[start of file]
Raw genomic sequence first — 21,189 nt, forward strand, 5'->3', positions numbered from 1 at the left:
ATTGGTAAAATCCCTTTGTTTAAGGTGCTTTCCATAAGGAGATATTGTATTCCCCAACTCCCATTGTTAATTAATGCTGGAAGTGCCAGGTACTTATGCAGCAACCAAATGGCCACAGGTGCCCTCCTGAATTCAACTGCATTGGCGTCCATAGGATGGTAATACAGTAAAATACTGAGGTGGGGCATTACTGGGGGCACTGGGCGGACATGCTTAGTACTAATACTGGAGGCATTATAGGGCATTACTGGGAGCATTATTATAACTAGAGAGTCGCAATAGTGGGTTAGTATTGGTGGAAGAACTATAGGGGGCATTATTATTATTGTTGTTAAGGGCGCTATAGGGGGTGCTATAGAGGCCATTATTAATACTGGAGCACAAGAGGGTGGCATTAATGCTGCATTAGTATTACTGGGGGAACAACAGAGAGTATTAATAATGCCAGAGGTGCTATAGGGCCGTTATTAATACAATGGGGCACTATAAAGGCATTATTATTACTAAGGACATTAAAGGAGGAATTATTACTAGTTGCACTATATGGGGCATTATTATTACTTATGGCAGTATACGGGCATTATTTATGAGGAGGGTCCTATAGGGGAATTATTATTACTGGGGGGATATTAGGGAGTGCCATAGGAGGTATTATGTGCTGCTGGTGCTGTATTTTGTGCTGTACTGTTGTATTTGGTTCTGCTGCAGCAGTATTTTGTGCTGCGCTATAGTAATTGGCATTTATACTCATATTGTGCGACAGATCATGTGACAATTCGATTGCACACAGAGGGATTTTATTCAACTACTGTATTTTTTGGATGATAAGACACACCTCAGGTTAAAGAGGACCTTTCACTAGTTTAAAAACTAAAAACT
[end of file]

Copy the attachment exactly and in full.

Raw genomic sequence first — 21,189 nt, forward strand, 5'->3', positions numbered from 1 at the left:
ATTGGTAAAATCCCTTTGTTTAAGGTGCTTTCCATAAGGAGATATTGTATTCCCCAACTCCCATTGTTAATTAATGCTGGAAGTGCCAGGTACTTATGCAGCAACCAAATGGCCACAGGTGCCCTCCTGAATTCAACTGCATTGGCGTCCATAGGATGGTAATACAGTAAAATACTGAGGTGGGGCATTACTGGGGGCACTGGGCGGACATGCTTAGTACTAATACTGGAGGCATTATAGGGCATTACTGGGAGCATTATTATAACTAGAGAGTCGCAATAGTGGGTTAGTATTGGTGGAAGAACTATAGGGGGCATTATTATTATTGTTGTTAAGGGCGCTATAGGGGGTGCTATAGAGGCCATTATTAATACTGGAGCACAAGAGGGTGGCATTAATGCTGCATTAGTATTACTGGGGGAACAACAGAGAGTATTAATAATGCCAGAGGTGCTATAGGGCCGTTATTAATACAATGGGGCACTATAAAGGCATTATTATTACTAAGGACATTAAAGGAGGAATTATTACTAGTTGCACTATATGGGGCATTATTATTACTTATGGCAGTATACGGGCATTATTTATGAGGAGGGTCCTATAGGGGAATTATTATTACTGGGGGGATATTAGGGAGTGCCATAGGAGGTATTATGTGCTGCTGGTGCTGTATTTTGTGCTGTACTGTTGTATTTGGTTCTGCTGCAGCAGTATTTTGTGCTGCGCTATAGTAATTGGCATTTATACTCATATTGTGCGACAGATCATGTGACAATTCGATTGCACACAGAGGGATTTTATTCAACTACTGTATTTTTTGGATGATAAGACACACCTCAGGTTAAAGAGGACCTTTCACTAGTTTAAAAACTAAAAACT